I don't remember anything about the title or author of this book. I think it was a relatively simple title. It was a fairly short book, the cover was a silver-blue (I think?), and I think it had a very simple or one-word title, but I can't remember. As far as I know it was a stand-alone novel, but I can't be sure.

The book had a series of about 4-6ish main characters. The main character was a human man. Humans had created some kind of wormhole or device to send them to other planets in a couple years' time. They found a planet that was completely covered (I'm pretty sure) in very shallow water, (it was much like the water planet in Interstellar by description, but without large waves) or possibly marshy, where they found these organisms that, when held, could heighten their mental abilities.

As far as I remember they looked rather like sea cucumbers and couldn't / didn't communicate with the humans, and they never found out if the creatures were sentient or not. Once held, they could heighten a person's mental abilities, then when held by a second person joined the two together mentally.

But the more people picked up the creature, they began to quickly experience mental side effects and several of them died rather gruesomely. They did end up going back to Earth safely the first time, but found the life form could not help them like they'd hoped and it ended up very open-ended without saying the fate of the main character.

It was probably written in the mid nineties and most likely before, in the eighties or seventies and was probably only about 200 pages long. I've been haunted not being able to figure out what it is. I've tried advanced google book search and other book-finding sites, and looking up keywords but no luck.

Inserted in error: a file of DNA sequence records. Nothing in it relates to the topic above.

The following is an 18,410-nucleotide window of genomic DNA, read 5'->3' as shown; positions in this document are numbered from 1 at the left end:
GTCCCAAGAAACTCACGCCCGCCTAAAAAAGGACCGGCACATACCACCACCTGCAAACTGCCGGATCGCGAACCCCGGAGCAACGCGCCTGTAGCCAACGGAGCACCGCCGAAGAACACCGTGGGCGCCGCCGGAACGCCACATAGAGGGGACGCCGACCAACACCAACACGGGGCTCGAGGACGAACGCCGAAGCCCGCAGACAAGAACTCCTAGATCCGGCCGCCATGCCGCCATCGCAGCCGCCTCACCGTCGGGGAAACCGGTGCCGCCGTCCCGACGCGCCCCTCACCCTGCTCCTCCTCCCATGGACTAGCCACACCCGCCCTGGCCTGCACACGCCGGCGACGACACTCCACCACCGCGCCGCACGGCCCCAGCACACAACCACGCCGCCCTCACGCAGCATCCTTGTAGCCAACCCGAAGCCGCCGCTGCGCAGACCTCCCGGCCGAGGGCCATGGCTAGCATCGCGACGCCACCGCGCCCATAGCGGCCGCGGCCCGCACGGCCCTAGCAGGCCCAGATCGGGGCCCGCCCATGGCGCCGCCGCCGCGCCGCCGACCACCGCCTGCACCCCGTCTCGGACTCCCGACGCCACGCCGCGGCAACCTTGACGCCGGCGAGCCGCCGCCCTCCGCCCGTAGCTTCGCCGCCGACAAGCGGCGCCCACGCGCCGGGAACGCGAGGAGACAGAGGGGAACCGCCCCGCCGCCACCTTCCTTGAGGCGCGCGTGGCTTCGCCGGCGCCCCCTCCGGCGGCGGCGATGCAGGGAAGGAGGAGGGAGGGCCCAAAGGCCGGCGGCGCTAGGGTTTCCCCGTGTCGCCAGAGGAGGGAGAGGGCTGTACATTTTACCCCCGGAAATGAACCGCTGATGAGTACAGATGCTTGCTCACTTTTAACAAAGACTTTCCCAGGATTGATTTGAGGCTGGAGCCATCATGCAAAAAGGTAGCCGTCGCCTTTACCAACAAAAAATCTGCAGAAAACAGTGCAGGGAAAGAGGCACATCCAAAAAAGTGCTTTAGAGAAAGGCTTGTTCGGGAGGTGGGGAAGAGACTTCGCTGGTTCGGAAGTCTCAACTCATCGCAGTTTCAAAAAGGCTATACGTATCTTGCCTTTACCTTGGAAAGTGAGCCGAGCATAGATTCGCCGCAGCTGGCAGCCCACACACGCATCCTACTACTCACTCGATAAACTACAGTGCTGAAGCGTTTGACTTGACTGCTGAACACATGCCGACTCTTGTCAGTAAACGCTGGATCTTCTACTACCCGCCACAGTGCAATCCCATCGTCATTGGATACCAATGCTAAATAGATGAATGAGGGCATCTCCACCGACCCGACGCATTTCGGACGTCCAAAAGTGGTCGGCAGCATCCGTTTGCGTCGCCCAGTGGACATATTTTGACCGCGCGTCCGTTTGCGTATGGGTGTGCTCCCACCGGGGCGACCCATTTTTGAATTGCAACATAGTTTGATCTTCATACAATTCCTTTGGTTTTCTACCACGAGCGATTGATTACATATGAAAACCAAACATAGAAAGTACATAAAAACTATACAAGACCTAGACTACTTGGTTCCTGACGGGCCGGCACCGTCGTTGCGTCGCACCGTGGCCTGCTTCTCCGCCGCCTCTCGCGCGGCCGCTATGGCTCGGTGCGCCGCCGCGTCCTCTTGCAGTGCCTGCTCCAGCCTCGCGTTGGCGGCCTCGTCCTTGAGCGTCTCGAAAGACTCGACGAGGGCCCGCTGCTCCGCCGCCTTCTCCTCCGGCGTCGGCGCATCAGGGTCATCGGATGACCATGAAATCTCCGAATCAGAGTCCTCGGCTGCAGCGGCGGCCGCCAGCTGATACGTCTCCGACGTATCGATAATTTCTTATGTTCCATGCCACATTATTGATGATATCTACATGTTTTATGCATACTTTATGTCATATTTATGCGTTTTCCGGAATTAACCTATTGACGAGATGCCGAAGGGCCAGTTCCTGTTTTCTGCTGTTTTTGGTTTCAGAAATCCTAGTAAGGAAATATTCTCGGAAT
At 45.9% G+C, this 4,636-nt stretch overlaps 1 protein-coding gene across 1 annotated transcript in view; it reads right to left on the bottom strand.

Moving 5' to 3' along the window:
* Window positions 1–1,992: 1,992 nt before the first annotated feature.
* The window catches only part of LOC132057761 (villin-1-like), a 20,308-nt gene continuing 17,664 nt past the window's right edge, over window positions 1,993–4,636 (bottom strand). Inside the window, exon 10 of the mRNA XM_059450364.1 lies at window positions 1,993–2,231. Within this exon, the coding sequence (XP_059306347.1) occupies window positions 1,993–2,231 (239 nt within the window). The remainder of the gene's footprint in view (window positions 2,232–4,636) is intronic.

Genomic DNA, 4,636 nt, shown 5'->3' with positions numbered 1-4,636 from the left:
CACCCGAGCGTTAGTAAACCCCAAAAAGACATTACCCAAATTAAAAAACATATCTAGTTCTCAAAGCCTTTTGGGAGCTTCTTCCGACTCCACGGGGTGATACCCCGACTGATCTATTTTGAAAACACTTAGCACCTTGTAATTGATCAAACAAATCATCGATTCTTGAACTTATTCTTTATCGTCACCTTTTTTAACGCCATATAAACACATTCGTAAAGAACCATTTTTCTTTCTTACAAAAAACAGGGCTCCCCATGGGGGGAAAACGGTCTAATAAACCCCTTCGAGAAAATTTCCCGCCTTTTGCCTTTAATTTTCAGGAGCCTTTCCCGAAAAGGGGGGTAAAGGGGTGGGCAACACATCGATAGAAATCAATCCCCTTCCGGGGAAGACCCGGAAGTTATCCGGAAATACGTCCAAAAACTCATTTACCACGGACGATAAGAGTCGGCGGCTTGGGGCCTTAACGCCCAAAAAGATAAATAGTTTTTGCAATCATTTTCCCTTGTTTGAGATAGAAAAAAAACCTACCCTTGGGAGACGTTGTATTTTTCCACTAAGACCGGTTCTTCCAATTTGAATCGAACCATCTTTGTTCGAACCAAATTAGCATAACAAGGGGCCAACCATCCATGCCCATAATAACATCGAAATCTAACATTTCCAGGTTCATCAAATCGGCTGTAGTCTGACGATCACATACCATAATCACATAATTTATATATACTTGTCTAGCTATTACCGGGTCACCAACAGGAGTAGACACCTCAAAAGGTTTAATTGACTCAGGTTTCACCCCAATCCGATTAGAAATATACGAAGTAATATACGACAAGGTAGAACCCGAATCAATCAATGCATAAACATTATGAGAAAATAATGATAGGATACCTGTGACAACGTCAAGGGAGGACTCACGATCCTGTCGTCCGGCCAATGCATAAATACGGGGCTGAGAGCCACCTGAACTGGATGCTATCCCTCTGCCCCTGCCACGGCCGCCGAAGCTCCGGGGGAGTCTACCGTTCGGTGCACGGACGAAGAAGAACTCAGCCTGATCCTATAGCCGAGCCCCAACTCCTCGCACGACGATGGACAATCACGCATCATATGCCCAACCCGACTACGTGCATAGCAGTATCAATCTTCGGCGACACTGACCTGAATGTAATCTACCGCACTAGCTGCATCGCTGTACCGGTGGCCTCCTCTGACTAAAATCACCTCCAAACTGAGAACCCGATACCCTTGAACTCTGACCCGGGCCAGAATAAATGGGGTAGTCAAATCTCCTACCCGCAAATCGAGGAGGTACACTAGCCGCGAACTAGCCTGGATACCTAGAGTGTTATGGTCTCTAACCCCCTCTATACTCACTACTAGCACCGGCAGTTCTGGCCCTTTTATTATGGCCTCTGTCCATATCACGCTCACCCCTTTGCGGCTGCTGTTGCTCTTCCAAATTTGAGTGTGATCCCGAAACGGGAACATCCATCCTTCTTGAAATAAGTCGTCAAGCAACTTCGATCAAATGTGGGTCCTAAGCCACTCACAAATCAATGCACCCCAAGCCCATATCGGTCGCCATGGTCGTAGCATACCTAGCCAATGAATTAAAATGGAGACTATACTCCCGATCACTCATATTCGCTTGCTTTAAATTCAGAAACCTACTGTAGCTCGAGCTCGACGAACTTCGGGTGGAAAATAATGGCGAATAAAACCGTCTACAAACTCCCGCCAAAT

• Not the answer, but sounds a lot like the backstory to BioShock 1 – Machavity Nov 19 '17 at 15:55

This is the 1976 novel Mindbridge by Joe Haldeman.

The planet circles Groombridge 1618 and the small alien creatures are called "bridges." The explorers (called "Tamers") wear powered suits.

Humanity ends up encountering an advanced race called the L'vrai; the main character Jacque and the bridges are key to communicating with them.

This book is full of fun ideas - the interstellar travel method has particularly intriguing limitations. It's my favorite book of his.

This may be your silver-blue cover.

enter image description here

  • 1
    True, a given creatures cause death to the first human who touches them, but is subsequently safe to touch. It gives telepathy between two humans to simultaneously touch them. – Winchell Chung Nov 19 '17 at 13:17
  • Or between a human and a L'vrai, IIRC. – Organic Marble Nov 19 '17 at 13:51
  • 3
    Thank you so much, I had no idea so many other people had read this. i remember it being a really compelling story – sabriel Nov 20 '17 at 1:50
  • You're most welcome. I like the book very much myself. – Organic Marble Nov 20 '17 at 2:01

Your Answer

By clicking “Post Your Answer”, you agree to our terms of service, privacy policy and cookie policy

Not the answer you're looking for? Browse other questions tagged or ask your own question.